Dr Joe Okei-Odumakin, President, Centre for Change, has expressed concern over the rising number of COVID-19 infection in the country, saying the country is yet to reach peak of the pandemic.
Okei-Odumakin, who expressed this concern on Monday in a statement in Lagos, decried the capacity of government to test citizens for the virus so as to isolate and treat the infected.
“Last night, the figure hits 10,162 while Lagos still leads on the chart of new infections with 188 cases, followed by the FCT with 44.
“The capacity of government to test citizens for the virus so as to isolate and treat the infected continues at snail’s speed.
“Testing kits and reagents as well as PPE equipments and materials are said to be in short supply, in addition to their prices hitting the roof.
According to her, it is however not pessimism all the way as 3007 cases have been successfully treated and discharged.
The group president, who noted that the death toll had climbed to 287, said that the number was less than three per cent of the total number of infected, including those discharged.
She, however, said that the fatalities number, viewed against the total national population of 200 million, showed it was massive.
“As state and federal governments contemplate more relaxation of the lockdown so that life can return to normal, apprehension mounts about the continuing spike in the number of infected persons.
“Besides, its effectiveness in combating the pandemic has also been called to question,” she added.
The president, in addition, expressed concern that citizens with other ailments requiring visits to hospitals had been crowded out of the health facilities.
The rights activist said that fatalities arising from hospitals and health workers refusing to admit and treat emergency or sick patients on the suspicion they could be COVID- 19 patients was on the rise.
Okei-Odumakin said: “More worrisome is the fact that security agencies meant to enforce the lockdowns in operation all over the country have generally compromised and allowed movement of goods and persons for pecuniary gains.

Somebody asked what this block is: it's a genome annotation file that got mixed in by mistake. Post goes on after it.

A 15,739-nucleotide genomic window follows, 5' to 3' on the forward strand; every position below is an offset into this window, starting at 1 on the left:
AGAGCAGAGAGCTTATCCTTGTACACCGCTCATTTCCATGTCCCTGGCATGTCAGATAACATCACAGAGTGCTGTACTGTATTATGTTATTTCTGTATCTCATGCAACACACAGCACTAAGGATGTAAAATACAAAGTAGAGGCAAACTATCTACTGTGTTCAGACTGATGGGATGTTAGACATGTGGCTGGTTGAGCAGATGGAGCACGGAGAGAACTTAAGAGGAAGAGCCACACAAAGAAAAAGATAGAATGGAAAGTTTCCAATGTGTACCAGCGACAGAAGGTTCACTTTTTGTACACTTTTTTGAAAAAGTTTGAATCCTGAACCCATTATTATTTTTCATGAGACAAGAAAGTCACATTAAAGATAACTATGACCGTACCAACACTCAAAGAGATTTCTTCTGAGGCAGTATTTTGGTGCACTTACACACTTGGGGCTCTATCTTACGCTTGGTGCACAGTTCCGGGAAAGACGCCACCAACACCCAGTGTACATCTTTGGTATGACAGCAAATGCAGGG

“The unwise dispersal of almajiris in some Northern states, many of them trooping into the South, has also not helped efforts to combat the virus.
“The high rate of new infections in Lagos has been put down to this influx, in addition to its being the economic life wire of the country where all paths meet.
“Managing the pandemic until a vaccine or other means of treatment is found or herd immunity is attained appear to be the unstated hope of the governments and the agencies tasked with managing the crisis.
“The other end, of course, is to continue to trust in God and prayers, and in the resilience and never-say-die spirit of our people while the NCDC continues to try its best.”
According to her, a vast number of Nigerians still continue to be sceptical about the existence of the virus, believing the lies and half truths that it is a white man’s disease or virus of the affluent and rich.
She also described as condemnable and suspicious, the manner government had handled palliatives and relief materials meant to cushion the impact of coronavirus on the vulnerable segments of the society.
Okei-Odumakin added that this had also fuelled the belief that the virus had only offered another opportunity for a corrupt elite to fleece the country.
“As matters now stand, the last has not been heard of COVID-19 and our response to it at national and state levels,” she said.